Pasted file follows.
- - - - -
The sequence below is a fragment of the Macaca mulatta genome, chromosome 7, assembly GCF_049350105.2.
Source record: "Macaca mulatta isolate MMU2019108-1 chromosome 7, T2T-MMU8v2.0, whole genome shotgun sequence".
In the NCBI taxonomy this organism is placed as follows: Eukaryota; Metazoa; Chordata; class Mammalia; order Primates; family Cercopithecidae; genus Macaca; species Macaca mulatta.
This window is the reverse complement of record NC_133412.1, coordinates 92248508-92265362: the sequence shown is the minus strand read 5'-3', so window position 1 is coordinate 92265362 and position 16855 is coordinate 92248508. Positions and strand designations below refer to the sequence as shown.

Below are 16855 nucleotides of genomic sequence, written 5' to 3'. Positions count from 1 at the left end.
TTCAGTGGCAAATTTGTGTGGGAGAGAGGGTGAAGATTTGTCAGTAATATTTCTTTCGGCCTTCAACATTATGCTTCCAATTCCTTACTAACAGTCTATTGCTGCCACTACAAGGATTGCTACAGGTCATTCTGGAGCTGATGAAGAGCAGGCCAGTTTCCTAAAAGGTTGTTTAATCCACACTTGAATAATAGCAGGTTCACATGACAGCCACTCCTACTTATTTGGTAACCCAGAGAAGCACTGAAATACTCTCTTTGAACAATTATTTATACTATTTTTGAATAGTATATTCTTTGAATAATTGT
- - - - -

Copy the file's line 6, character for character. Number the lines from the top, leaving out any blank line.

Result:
TTCAGTGGCAAATTTGTGTGGGAGAGAGGGTGAAGATTTGTCAGTAATATTTCTTTCGGCCTTCAACATTATGCTTCCAATTCCTTACTAACAGTCTATTGCTGCCACTACAAGGATTGCTACAGGTCATTCTGGAGCTGATGAAGAGCAGGCCAGTTTCCTAAAAGGTTGTTTAATCCACACTTGAATAATAGCAGGTTCACATGACAGCCACTCCTACTTATTTGGTAACCCAGAGAAGCACTGAAATACTCTCTTTGAACAATTATTTATACTATTTTTGAATAGTATATTCTTTGAATAATTGT